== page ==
Review by Retro

"Not a-maze-ing, but worth getting nonetheless"

A sneaky little mouse and three furry cats are all hungry. All the mouse wants are a few pieces of cheese, but the cats would rather have a living creature for lunch, such as a mouse! Each of the three felines are extremely greedy; they don't want to divide a mouse into thirds; they all want the entire feast for themselves, so they all go their separate ways in the twisting maze.

You get to control the always-smiling rat face that's looking straight at you from your television. His stomach is rumbling and he can't wait to get his whiskers on all those luscious square pieces of cheese, so you must move him around the maze and collect every single block of the famous dairy product. In each of the four corners of the maze lies an x-shaped item. What could it be? From noticing that Mouse Trap plays just like Pac-Man, you would think that they're power pellets, or power cheeses in this case, that would allow you to eat the cats. Eww. Why would a mouse want to eat a cat?!!

These x-shaped items are dog biscuits. This mouse doesn't like the taste of dog biscuits one bit, but he'll do anything to escape the sharp claws of those pesky cats. At any time during the game, you can opt to turn the smiling, vulnerable rat into a fierce, angry-looking dog (talk about being two faced) that can run into the cats and make them go back to their respective place on the outside part of the maze for a few seconds. Or, if you don't really have revenge on your mind, turn into a dog for protection and just collect the pieces of cheese instead of chasing the cats around the corner.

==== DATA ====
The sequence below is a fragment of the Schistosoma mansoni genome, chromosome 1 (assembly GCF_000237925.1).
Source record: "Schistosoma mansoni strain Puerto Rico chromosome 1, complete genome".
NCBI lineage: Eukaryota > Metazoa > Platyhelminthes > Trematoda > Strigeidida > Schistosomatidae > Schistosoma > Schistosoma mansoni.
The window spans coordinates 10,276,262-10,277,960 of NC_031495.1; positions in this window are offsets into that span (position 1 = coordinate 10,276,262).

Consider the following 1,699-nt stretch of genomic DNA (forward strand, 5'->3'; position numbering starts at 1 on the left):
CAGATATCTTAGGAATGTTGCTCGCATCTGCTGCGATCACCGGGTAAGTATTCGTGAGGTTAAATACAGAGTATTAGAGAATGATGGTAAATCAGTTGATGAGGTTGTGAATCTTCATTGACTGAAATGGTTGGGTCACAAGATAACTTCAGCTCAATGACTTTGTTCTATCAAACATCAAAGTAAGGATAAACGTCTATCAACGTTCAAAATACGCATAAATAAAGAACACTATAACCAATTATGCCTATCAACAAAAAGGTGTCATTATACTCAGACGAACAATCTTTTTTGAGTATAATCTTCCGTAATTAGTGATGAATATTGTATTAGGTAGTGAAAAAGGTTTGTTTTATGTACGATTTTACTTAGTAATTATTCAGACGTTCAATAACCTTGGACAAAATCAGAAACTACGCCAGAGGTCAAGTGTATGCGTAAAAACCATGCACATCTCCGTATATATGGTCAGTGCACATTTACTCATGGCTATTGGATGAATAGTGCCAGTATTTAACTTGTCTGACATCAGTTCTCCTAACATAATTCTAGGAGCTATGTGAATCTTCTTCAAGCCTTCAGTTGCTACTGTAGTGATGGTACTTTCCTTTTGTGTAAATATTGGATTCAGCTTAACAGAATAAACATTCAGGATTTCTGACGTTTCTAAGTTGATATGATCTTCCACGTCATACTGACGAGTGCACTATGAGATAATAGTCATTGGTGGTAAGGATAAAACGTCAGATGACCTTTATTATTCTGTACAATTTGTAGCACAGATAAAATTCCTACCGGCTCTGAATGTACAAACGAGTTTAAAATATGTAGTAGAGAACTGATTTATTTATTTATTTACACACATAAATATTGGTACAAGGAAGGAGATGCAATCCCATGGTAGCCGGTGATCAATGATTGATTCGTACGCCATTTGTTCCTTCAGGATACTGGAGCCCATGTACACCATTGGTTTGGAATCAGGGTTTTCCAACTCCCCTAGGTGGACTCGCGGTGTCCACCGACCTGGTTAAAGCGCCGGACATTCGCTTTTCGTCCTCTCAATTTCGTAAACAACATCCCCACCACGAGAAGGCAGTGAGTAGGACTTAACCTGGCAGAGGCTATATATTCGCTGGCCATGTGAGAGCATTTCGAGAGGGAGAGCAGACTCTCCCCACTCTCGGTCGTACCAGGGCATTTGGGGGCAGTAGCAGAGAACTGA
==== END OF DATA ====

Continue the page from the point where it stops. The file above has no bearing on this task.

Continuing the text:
Along with having the ability to change into a canine in the blink of an eye, there's another strategy you can use while playing Mouse Trap. Look closely and you'll see small parts of the maze that are flashing nonstop. These are movable barriers, or trapdoors. Press the button slowly on the joystick controller and these barriers will all move a bit, forming a newly closed-in space while the other side of them becomes more wide open. This makes way for some great strategy. Time it right and you could box-in the cats and laugh at them as you collect the pieces of cheese that they were guarding a few seconds ago, or you could simply move the barriers so you can get to certain blocks of cheese right away instead of having to take the long way.

Once you engulf every single piece of cheese on the screen, the same maze (it never changes) will instantly fill back up with cheese and dog biscuits (mmm, I'm getting hungry, aren't you?). The cats start out at normal speed (not quite as fast as you), and they get a bit faster as you clear more and more mazes.

Yes, Mouse Trap is pretty much a Pac-Man clone, but not entirely. In Pac-Man, there were holes in the sides of the maze for quick access to the other side, but there's nothing of the such in Mouse Trap. There are no fruits or other goodies that bounce around the maze in Mouse Trap. Pac-Man doesn't have the trapdoor barriers that you can move around that Mouse Trap does. But, you do just move around a maze eating stuff while trying to avoid a few deadly enemies in both games, so you'll hear people compare the two titles until the end of time.